Writer Thoughts While Watching Lucifer

It’s your favorite binge-watching writer here! Today, we’re going to be covering Lucifer Morningstar and his wicked cool entourage.

Without further ado, here are some observations I had as a writer while watching “Lucifer” go about his devilish deeds.

1. Bad boys. Bad girls. Bad bois and NBs. We never get sick of them in stories, do we? Ever since Marlon Brando and James Dean swaggered around early Hollywood with their leather jackets and cigarettes, we all fall for the rockstar rebels. Ruby Rose with their tattoos? Erik Killmonger, the just yet brooding bad boy. Even Megara from freaking Hercules! There’s something about being bad that’s just so good. It calls to the rebel in all of us who wants to break away from routine and have a wild adventure, forbidden or not.

2. I didn’t realize slogans and catchphrases were so effective until I found myself cackling every time Lucifer drawled : “tell me, what is your deepest desire?” They’re not cliche if you use them for good effect and timing. And it makes sense in Lucifer’s story world. He’s the devil, after all. It’s not just a badass phrase. It’s also a hint that his otherworldly powers are sinking in.

3. Making badasses vulnerable, in more ways than just the emotional kind. It’s kinda like why Superman has kryptonite or Batman is just a regular human in a bat suit. If your superpowered hero can’t be defeated by a single entity (i.e., literally the devil), then throwing a lil kryptonite (not JUST the love interest, but the entire “Lucifer is turning human, oh no!” bit), it makes it more interesting. Because there’s…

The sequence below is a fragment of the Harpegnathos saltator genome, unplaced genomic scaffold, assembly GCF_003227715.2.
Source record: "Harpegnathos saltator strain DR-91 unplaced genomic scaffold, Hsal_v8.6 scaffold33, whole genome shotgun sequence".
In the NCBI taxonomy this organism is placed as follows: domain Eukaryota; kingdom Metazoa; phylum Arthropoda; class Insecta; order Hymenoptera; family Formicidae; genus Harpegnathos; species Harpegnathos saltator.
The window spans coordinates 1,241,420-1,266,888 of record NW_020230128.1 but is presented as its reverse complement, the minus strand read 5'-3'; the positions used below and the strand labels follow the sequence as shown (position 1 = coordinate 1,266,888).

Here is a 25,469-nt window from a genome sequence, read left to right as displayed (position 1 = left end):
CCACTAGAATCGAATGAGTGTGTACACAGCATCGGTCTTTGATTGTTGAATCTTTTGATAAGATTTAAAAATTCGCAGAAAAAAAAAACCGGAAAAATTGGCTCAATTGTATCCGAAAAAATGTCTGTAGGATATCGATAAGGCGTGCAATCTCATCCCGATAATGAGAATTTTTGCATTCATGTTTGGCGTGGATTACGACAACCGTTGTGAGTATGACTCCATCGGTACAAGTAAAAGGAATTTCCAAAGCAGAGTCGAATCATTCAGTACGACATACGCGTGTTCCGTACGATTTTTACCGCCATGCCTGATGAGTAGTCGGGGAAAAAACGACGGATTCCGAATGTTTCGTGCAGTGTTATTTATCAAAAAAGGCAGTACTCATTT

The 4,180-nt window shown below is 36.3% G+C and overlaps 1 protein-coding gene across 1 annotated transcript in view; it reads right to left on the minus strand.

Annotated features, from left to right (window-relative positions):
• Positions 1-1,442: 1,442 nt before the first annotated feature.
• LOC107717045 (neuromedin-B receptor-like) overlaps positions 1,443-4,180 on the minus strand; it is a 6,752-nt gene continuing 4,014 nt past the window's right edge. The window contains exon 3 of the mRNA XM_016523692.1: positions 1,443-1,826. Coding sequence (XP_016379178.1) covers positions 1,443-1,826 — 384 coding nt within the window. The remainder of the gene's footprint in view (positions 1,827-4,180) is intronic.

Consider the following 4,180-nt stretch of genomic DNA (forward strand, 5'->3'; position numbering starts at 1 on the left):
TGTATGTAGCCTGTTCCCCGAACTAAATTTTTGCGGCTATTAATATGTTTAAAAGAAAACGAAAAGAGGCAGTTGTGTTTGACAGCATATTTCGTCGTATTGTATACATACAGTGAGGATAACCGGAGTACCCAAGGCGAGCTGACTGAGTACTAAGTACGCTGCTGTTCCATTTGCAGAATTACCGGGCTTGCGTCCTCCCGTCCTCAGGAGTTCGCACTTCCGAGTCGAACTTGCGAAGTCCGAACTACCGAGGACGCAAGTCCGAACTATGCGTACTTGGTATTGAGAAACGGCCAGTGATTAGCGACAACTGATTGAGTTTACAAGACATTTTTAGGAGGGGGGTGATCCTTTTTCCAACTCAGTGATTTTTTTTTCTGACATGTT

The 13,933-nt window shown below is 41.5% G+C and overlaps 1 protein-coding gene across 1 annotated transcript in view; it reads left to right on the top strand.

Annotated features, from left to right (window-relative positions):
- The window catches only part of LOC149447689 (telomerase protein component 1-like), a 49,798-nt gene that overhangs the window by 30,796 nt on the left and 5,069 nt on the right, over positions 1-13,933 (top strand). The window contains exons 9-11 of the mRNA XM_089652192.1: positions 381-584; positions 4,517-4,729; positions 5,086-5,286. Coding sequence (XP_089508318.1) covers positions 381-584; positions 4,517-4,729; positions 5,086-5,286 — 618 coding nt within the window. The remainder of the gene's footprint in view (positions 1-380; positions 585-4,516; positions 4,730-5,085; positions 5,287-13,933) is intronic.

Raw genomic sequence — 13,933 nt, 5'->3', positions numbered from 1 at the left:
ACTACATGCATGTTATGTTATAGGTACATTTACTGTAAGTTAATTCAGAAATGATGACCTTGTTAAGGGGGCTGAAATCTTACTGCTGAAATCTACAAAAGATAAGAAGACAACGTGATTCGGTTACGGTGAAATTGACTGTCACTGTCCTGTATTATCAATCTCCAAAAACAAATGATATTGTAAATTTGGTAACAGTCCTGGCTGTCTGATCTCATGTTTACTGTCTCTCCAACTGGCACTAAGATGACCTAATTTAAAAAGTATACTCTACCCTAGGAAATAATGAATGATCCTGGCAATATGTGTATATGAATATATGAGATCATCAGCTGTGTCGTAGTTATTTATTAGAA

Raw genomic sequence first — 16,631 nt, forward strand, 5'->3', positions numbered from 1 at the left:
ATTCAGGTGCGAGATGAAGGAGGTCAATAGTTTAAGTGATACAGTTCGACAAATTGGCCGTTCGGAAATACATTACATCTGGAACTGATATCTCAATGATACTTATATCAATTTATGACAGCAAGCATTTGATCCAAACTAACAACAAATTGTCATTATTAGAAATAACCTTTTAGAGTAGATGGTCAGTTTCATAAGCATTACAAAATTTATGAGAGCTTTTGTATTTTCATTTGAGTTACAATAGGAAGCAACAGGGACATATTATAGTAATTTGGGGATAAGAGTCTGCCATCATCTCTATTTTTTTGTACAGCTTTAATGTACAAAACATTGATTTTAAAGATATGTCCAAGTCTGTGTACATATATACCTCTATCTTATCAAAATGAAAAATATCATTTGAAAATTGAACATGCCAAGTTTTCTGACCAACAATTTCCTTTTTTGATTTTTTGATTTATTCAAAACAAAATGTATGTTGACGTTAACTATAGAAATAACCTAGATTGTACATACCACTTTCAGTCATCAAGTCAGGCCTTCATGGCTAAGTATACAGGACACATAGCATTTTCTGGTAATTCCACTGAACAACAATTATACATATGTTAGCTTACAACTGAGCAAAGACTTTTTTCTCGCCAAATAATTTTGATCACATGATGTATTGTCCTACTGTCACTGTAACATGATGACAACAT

4. Stakes! Not just the vampire kind.

I mean high stakes. A real, viscerally thrilling sense of actual danger. Even immortality has to have a couple flaws. That is, unless…

5. Your villain is your arch nemesis/ polar oppsite yet the same match. You know what I’m talking about. Like how Sherlock can’t be beat unless you’re Moriarty or Irene Adler. I mean like how Superman has Lex Luthor and Glass has that Unbreakable dude and Merlin’s got Morgana. Batman v Joker. The hero cannot be safe until you reach the end, and even then…

6. Sure, it’s all fun having a good guy character who has bad things happen to them and ends up suffering but is redeemed by a just reward at the end. You know what else is fun, fellow semi-sadistic writers?

Writing characters who maybe, even the slightest bit, just might’ve deserved it. Like the devil obviously has probably done a few bad, torturous deeds, correct?  It makes the part where they’re “brooding about their past sins” (figurative or otherwise), quite tempting to watch.

7. Buddy cop trope, still in.

That includes the inevitable romantic tension.

And angels and demons…

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